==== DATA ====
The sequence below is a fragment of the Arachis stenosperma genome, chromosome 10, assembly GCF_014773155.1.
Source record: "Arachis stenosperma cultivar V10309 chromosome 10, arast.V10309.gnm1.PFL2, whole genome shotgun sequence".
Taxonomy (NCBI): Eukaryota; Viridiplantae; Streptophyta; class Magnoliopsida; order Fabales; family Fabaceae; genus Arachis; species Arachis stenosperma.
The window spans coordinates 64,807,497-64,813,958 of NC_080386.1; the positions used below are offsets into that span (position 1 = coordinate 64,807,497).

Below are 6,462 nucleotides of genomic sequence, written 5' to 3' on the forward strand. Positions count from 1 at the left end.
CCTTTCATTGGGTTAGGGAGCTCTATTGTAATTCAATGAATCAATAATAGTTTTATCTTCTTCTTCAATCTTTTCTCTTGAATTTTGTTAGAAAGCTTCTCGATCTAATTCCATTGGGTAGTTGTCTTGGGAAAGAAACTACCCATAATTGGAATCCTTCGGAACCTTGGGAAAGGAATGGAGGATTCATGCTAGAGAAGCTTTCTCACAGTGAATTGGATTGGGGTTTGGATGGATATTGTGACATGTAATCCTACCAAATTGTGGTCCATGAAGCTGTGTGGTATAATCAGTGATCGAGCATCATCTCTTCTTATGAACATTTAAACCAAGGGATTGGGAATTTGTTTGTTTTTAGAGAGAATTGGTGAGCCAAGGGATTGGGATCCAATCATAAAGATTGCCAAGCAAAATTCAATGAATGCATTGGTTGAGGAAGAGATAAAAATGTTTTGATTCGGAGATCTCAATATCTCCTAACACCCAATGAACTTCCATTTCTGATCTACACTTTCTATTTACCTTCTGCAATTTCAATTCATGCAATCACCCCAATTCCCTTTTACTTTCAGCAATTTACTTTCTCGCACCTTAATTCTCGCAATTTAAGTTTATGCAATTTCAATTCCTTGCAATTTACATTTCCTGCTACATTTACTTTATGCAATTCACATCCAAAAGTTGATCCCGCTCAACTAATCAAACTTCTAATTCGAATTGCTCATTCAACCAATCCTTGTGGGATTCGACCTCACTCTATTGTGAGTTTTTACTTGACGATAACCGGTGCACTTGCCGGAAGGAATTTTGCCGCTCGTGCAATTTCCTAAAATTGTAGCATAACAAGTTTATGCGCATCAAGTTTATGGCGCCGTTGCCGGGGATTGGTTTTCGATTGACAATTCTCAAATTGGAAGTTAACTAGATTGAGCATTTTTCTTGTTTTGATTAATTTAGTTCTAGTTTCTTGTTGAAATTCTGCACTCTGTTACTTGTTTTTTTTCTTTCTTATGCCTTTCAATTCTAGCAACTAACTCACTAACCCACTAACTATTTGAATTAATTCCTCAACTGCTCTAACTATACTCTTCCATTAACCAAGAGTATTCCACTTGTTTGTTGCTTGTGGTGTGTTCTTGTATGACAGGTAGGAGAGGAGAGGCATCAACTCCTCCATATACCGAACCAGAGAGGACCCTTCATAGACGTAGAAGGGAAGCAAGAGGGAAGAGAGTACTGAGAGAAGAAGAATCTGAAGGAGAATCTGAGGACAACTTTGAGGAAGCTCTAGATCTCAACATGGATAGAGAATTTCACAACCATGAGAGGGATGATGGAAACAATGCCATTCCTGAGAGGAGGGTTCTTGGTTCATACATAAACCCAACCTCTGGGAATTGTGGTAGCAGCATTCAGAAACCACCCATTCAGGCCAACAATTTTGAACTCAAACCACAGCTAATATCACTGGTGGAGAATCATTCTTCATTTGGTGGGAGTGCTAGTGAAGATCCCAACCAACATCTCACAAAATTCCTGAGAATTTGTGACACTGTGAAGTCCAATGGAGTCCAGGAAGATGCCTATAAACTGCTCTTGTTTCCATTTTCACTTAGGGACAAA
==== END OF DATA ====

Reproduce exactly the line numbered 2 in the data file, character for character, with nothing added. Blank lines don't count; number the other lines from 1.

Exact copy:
Source record: "Arachis stenosperma cultivar V10309 chromosome 10, arast.V10309.gnm1.PFL2, whole genome shotgun sequence".